- 04 Feb 14
U2’s ‘Invisible’ managed to notch up over three million downloads during the 24-hour period it was available for free, which the Bank of America matched by donating over $3 million to the Global Fund to Fight AIDS, Tuberculosis and Malaria.
The song can now be purchased from iTunes at the normal rate. €1.03 from each download will be added to the donation.
Since being founded in 2006 by Bono and Bobby Shriver, (RED) has raised more than $250m for the Global Fund, with more initiatives on the way.
Following on from his USA Today interview, Bono rang BBC Radio 1 DJ Zane Lowe from Dublin yesterday for an on-air chat.
Asked when we should expect the new U2 album, he said: "With U2, our album isn't finished until it's in the stores. It's tricky getting us four boys across the line. But we are very thrilled with 'Invisible.' I'm just delighted that there are still people that are interested in us. We're at nearly two-and-a-half million downloads and there were one million downloads in one hour Sunday. You never really know. With all singers, insecurity is your best security. That's why we're such loud people and why we walk all funny. You think, ‘Are people interested?’ But I think our band has something and they know we don't just put albums out. We do think about it.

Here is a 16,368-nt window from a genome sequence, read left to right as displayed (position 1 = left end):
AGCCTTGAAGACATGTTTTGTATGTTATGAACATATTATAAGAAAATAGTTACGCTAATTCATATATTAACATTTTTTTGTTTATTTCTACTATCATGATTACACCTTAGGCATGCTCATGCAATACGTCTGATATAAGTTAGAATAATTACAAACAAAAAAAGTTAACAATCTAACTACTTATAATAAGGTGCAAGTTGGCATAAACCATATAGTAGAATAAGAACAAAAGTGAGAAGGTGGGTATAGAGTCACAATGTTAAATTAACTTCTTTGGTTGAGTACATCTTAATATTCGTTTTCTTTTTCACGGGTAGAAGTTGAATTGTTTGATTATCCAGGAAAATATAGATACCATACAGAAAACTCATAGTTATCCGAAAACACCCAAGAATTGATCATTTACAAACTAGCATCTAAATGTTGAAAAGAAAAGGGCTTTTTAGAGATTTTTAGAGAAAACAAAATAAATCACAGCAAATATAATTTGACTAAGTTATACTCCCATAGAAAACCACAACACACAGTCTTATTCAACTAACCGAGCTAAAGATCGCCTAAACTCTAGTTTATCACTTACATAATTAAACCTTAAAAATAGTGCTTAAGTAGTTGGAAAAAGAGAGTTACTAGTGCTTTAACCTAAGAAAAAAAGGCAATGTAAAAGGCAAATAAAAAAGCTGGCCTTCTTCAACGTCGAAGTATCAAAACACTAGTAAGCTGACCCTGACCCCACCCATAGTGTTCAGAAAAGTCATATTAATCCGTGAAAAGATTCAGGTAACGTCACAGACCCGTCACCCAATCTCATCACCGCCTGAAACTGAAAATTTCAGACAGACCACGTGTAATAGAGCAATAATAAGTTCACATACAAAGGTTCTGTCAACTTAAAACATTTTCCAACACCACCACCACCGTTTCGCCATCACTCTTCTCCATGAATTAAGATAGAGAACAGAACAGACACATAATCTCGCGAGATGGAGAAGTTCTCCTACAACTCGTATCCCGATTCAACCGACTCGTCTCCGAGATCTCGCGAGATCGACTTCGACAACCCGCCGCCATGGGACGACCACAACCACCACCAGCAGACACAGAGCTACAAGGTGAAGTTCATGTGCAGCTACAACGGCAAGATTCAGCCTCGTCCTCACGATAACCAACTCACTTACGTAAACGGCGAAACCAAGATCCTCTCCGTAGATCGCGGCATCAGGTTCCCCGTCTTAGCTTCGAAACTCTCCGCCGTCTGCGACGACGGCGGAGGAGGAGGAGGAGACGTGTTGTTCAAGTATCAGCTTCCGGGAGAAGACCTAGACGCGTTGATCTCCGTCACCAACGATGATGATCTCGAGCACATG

“We were trying to figure out, 'Why would anyone want another U2 album?’” he continues. “And then we said, 'Well, why would we want one?' There was some unfinished business. We felt like we were on the verge of irrelevance a lot in our lives. How you get through it is to make stuff that's relevant to you and you have to make an honest account of what you're going through.”
Recording, Bono revealed, is still ongoing.
“We're here in this great nation, in this capital, in some dank basement. Where I'm calling from, as we speak, there were mice spotted earlier. We call it the Oil Rig. Why is it that we always end up hanging out with men in overalls? You start a band when you're 17 and then you get a crew if you're lucky and they're all in overalls and then you go to the studio and there's more people in overalls. Not enough girls. Please, girls out there, start twiddling those knobs."
As for possible influences, Bono noted: "We listened to all this extraordinary music in the late ‘70s and started to think about those times and the things that made us who we were. We went back to why we wanted to be in a band in the first place. It opened up a whole valve for me writing and it was a dam burst of sorts. Punk rock and electronic was when it started for us. We were listening to The Ramones and Kraftwerk and you can hear both of those things on 'Invisible.'"